Bence Hornyák
Bence Hornyák's personal blog

Bence Hornyák's personal blog

Commonly used http methods

Commonly used http methods

Bence Hornyák
·Mar 15, 2022·

3 min read

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Table of contents

As I've experienced one of the most commonly asked question for a software enigneer position is about HTTP methods, doesn't matter if you are applying for frontend or backend position, both sides should understand the differences and use these methods properly while either building or consuming an API.

So here are the five most commonly used HTTP methods and what you should know about them!

GET 🔎

GET is used for retrieving multiple resources or retrieving a single resource.

Examples

List of resource

/api/user

Would return a list of user resource. Here in our context a resource is a single row in a database.

You can build pagination and simple search functionality with query strings:

/api/user?page=1&pageSize=5&hasProfilePicture=true

Single resource

/api/user/1337

Would return a single user resource which has an id of 1337.

POST 📬

POST is used for creating new resources. Each request shall create a new resource.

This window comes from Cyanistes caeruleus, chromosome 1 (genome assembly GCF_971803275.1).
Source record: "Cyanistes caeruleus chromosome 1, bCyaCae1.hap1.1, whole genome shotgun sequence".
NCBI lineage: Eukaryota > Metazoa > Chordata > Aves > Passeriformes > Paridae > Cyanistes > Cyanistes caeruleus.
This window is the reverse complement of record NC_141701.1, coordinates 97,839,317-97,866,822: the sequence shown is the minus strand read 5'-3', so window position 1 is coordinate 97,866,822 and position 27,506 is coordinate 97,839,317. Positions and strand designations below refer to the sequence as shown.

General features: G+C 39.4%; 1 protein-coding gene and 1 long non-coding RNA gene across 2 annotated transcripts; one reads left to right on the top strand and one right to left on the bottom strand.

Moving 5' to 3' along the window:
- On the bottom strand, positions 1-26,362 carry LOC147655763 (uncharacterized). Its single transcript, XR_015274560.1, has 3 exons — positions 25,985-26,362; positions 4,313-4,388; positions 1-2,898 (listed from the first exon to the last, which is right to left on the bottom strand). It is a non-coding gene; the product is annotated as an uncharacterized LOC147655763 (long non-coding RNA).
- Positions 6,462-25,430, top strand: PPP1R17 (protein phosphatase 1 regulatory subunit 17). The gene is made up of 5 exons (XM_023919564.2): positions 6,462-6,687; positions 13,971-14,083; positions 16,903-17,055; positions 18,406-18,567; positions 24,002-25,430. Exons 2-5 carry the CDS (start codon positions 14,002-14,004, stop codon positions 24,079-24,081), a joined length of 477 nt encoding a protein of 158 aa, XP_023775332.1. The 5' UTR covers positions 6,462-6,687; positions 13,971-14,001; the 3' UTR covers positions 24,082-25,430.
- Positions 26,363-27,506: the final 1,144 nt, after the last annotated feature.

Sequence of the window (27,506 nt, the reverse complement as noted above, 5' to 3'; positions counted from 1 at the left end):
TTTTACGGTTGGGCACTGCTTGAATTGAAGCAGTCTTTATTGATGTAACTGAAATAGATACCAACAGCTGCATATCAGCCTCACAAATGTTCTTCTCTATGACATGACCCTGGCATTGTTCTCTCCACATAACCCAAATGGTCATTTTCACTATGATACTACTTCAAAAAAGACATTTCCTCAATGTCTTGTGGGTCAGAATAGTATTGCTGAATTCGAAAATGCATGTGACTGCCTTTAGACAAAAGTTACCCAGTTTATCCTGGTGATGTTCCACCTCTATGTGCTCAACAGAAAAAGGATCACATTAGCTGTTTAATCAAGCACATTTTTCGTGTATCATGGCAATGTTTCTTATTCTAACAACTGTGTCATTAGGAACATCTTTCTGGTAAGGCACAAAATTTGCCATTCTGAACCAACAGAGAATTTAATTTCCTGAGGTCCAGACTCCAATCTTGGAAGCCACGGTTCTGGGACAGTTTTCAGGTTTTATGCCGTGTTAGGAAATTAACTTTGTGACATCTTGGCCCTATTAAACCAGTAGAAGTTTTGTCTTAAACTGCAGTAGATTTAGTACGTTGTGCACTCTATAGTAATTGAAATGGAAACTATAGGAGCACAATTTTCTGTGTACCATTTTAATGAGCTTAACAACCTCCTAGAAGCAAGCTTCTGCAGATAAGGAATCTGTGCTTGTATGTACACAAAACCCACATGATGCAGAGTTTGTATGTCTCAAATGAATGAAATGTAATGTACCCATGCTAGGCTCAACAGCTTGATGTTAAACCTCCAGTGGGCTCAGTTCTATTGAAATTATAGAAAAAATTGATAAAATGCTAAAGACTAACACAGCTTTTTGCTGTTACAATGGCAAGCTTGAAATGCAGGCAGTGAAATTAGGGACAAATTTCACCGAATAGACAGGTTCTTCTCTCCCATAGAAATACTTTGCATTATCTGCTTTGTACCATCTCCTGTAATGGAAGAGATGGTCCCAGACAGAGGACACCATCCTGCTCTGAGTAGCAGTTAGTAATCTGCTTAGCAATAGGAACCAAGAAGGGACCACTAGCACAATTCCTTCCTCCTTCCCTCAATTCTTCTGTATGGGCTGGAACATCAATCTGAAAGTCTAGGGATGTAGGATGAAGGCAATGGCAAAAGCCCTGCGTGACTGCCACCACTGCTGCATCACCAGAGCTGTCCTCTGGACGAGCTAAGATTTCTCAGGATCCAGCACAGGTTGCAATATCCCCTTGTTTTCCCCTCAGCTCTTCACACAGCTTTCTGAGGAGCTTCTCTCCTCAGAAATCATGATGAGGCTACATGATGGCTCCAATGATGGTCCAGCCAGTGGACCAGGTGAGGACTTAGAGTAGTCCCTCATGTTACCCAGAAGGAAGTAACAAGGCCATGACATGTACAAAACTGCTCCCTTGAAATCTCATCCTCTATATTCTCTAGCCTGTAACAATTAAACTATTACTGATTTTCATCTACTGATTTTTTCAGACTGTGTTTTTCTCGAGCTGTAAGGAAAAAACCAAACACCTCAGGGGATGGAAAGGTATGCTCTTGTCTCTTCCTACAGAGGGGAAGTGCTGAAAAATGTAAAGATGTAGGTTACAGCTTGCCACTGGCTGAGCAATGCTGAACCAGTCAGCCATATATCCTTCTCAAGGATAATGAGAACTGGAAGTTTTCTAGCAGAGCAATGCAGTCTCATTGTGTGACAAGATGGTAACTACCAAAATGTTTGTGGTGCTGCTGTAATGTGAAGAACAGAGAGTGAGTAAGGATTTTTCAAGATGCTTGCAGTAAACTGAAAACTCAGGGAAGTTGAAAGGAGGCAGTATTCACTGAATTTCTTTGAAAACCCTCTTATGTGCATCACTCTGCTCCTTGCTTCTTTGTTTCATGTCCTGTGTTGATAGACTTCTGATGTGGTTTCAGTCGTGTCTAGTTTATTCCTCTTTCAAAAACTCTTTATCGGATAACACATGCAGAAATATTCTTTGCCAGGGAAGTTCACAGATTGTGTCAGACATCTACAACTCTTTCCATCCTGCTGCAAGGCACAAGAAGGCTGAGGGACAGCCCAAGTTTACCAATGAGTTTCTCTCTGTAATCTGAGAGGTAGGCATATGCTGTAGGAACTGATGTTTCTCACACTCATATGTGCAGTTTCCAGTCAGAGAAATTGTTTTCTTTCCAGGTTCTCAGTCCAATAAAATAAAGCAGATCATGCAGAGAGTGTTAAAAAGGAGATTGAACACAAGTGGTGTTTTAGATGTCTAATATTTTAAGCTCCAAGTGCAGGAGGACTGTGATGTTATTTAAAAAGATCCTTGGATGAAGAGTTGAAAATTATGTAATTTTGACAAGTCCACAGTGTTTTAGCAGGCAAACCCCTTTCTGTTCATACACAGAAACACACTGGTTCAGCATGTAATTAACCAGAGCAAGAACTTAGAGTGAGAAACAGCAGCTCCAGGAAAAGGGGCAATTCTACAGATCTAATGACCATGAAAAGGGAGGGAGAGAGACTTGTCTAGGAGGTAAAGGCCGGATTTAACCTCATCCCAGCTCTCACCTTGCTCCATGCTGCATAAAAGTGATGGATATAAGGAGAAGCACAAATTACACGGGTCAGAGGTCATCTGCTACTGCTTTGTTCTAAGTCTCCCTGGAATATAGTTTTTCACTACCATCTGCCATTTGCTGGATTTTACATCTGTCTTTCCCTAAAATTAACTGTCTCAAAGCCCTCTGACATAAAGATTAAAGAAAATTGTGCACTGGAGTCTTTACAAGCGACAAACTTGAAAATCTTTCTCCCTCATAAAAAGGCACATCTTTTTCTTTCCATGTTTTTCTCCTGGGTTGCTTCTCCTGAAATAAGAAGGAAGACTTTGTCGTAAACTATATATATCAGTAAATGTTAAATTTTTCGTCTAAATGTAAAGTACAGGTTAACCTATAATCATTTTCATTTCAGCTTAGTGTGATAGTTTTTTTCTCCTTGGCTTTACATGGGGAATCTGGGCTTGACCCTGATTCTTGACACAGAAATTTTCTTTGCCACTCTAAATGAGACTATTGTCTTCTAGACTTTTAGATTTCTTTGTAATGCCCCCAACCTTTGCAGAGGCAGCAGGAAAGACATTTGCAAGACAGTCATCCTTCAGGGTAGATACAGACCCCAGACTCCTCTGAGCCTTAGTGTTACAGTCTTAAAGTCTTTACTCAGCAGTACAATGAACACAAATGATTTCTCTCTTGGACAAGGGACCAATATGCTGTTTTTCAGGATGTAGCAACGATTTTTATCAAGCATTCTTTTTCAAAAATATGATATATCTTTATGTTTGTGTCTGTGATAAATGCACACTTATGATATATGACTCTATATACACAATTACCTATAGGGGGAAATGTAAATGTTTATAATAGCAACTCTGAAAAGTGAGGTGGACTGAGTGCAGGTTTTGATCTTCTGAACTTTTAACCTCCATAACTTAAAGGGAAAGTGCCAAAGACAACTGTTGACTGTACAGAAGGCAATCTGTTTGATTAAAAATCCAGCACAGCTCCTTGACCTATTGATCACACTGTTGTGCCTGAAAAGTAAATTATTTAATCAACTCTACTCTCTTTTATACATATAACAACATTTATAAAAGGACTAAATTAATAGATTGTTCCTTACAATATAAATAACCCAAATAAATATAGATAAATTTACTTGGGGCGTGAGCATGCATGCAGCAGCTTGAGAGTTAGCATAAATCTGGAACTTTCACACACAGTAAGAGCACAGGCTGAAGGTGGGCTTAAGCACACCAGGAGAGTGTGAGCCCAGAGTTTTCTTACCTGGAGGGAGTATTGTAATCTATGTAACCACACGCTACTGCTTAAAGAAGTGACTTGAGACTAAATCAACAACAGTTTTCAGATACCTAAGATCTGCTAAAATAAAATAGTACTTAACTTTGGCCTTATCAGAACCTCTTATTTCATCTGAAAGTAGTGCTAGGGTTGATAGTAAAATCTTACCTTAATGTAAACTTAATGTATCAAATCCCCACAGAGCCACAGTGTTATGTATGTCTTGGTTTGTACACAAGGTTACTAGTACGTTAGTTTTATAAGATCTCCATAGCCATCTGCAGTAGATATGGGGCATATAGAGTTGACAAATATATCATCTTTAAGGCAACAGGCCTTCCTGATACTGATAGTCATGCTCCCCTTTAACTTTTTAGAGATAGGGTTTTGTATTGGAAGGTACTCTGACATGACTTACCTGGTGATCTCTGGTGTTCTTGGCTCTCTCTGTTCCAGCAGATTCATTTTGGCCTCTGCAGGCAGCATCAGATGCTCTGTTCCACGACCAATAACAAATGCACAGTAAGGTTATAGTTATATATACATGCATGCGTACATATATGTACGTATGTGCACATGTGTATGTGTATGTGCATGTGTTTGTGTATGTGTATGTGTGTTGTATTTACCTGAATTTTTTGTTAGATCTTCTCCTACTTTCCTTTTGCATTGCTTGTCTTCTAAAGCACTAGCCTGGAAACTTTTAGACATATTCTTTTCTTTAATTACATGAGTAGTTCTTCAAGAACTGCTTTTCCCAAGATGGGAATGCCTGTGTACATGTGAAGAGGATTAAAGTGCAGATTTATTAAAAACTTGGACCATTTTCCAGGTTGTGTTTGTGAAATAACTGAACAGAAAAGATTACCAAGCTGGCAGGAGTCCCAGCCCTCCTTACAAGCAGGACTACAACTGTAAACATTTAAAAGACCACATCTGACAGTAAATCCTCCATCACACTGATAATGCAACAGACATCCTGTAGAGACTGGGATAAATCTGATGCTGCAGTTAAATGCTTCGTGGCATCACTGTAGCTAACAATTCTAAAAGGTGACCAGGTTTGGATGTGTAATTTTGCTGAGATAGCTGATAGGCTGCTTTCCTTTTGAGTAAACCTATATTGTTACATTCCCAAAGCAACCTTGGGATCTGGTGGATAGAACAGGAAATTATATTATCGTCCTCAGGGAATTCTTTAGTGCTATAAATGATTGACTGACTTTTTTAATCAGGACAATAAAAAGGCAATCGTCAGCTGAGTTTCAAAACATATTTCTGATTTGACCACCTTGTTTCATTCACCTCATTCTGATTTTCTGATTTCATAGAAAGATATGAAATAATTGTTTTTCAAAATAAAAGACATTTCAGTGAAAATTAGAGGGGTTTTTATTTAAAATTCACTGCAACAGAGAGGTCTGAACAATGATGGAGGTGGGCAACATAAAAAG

Example

For example to create a new user we could do:

/api/user

With the body of:

{
  username: "great username",
  password: "super-safe-password"
}

Of course in this case the password needs to be hashed.

PUT ♻️

PUT is used for replace resource with the sent one. It can be also used to create new resource, but by RFC it should only replace resource and not create new one.

Example

/api/map/1337

With the body of:

{
  lat: 42.42,
  lng: 42.42
}

This would completely replace the resource with the id of 1337 with the new - sent - data.

PATCH 🩹

PATCH is used for replace some part of the original resource. Should be used as partial updates.

Example

/api/map/1337

With the body of:

{
  lat: 42.42
}

The difference between PUT and PATCH is that PUT replaces the whole resource with the sent one while PATCH only changes what is sent.

DELETE 🗑️

DELETE is used for deleting a resource.

Example

DELETE /api/map/1337

Would delete map with the id of 1337 if exist.

Bonus question ➕

Which are idempotents and what is idempotent?

Idempotent means that multiple requests can be made with the server state unaffected. In other words idempotent requests should NOT have any side effect, it shouldn't change the server state.

In this sense only POST is NOT idempotent, since POST is creating new "database rows" on every request.

Closing thoughts

Thanks for reading. Please do keep in mind that technically there are no restrictions for creating these APIs so you can customize each and every behaviour.

Thank you for reading, and let's connect!

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